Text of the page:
At the same time, developers in the Crossroads neighborhood just south of downtown have had a hard time finding tenants for their stylish, rehabbed brick buildings. They say the cluster of nearby day-labor agencies hurt the neighborhood.
So in December, the City Council passed a tough new ordinance regulating the handful of temporary employment agencies that pay their workers at the end of a single day.
Starting March 31, a day-labor company will need not only the previously required business license but also a new permit issued and enforced by the city's Department of Neighborhood and Community Development. This permit stipulates that the day-labor business provide a clean waiting area with adequate seating and heating, ventilation and air conditioning, as well as drinking water and bathrooms. To receive a new permit, the business must also be covered by $1 million in liability insurance.
Day-labor operators find the regulation puzzling, arguing that city code had required them to have those amenities all along. But the ordinance goes further. Now, day-labor operators will have to pick up litter within 50 feet of the premises. And they'll have to police their premises against loitering, public displays of indecency, disorderly conduct, drinking and drug use.
Councilman Ed Ford, who sponsored the ordinance, said testimony about crime in the neighborhood was "overwhelming." As in the rest of the city, though, crime has dropped in the Crossroads since 1999. Police records show that employees at Skill Staff (1833 McGee) reported two thefts and a forgery in the last two and a half years; Labor Force (1213 Grand) reported a single robbery within the last six months.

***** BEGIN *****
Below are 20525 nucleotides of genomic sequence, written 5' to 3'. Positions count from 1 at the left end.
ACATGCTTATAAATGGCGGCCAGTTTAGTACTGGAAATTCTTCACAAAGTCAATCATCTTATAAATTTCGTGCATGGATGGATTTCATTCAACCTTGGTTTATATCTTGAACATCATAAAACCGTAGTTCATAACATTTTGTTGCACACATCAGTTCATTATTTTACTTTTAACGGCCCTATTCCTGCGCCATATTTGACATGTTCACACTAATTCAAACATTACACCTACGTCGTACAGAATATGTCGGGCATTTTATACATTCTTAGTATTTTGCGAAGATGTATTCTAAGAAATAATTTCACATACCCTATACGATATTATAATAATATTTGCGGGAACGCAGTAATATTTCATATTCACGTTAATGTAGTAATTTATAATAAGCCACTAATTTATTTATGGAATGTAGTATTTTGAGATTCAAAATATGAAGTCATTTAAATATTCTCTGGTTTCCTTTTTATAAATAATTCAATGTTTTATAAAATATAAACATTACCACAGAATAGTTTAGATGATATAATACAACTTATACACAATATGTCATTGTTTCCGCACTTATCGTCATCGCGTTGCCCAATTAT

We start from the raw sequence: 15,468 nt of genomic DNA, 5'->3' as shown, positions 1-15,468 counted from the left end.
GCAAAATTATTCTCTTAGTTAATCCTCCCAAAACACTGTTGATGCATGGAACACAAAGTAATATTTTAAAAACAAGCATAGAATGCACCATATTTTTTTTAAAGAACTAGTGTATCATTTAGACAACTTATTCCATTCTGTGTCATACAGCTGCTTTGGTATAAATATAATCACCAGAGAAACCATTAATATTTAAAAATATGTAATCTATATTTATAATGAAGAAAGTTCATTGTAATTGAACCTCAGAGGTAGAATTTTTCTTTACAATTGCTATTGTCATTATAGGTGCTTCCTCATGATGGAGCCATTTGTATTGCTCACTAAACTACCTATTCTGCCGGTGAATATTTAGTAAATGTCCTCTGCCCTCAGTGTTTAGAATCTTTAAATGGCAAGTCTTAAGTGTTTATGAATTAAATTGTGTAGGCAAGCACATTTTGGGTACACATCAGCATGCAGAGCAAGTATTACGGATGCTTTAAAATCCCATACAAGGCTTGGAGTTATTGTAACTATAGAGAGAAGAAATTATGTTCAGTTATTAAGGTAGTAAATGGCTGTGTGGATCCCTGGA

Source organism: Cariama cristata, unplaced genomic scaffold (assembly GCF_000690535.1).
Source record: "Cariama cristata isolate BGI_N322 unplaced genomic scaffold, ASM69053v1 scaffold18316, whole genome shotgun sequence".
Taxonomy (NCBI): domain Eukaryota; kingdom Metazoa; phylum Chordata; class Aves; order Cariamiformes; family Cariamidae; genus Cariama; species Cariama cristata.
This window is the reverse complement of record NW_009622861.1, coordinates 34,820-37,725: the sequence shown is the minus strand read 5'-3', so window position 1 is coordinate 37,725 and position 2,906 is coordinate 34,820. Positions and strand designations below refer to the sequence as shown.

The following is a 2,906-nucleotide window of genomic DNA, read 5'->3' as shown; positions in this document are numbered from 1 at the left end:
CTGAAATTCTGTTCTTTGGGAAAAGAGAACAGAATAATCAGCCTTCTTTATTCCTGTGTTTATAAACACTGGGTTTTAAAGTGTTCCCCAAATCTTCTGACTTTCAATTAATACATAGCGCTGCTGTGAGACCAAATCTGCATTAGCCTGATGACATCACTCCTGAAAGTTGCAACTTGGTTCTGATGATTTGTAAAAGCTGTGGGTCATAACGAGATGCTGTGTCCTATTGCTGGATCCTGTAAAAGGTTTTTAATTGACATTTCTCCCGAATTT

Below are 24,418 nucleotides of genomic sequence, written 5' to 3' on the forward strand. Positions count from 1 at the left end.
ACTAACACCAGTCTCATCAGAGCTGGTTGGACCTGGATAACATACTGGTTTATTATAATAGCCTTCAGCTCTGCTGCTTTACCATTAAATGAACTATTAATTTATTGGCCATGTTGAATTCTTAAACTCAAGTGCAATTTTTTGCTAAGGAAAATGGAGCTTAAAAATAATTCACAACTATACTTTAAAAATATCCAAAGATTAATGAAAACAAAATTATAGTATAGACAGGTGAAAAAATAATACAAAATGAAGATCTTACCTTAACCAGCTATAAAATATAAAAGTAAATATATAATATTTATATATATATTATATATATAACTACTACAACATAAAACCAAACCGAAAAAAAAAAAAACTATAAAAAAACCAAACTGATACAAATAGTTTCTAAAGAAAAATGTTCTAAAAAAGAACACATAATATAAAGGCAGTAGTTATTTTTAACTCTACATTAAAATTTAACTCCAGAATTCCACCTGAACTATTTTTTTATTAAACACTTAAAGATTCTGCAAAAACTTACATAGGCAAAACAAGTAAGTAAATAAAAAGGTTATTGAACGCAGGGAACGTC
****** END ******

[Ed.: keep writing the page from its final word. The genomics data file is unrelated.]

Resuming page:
Tom Levitt, whose company owns more than twenty parcels in and around the neighborhood and is a member of the Crossroads Community Association, says the neighborhood's intent wasn't to drive the companies out of business but rather to spur them to "improve working conditions and facilities and their responsibility to the neighborhood."
"They provide an invaluable service," Ford says.
And as a city councilman, Ford ought to know exactly how invaluable that service is.
In the current fiscal year, which ends April 30, the city spent nearly $2 million on day-labor contracts.
The city's Department of Convention and Entertainment Centers spends $1.6 million annually hiring day laborers to set up and clean up after events at Bartle Hall, Kemper Arena and the American Royal. Without those workers, the city couldn't get Kemper or Bartle ready for anything. "It'd be impossible," says the convention department's Bill Langley. The city also agreed to pay Century Personnel $220,000 this fiscal year for workers to help the city with trash collection.
And the loitering crowds in the Crossroads that so incensed the city and neighborhood activists are most likely the city's fault.
The city's own contract says day-labor businesses must "provide a central hiring hall for workers and furnish safe transportation from the hiring hall to the Convention Center and American Royal Center." The contract also prohibits temporary laborers from driving their own cars to city facilities -- the work sites.
"People have to wait on-site before transfer to Kemper or Bartle, to meet city requirements," says Carol Carroll, the owner of Grafton Staffing. "[The city has], in fact, created the problem and didn't give us any chance to correct it."
Ford concedes that the businesses with the most problems were "the ones that had a contract with the city."
All of which raises a question from John Thomas, a staffing-industry consultant. "Why doesn't the city rewrite the contract, look at the way the city handles this?" he asks. "They're causing people to gather when they could just be sending them right to work."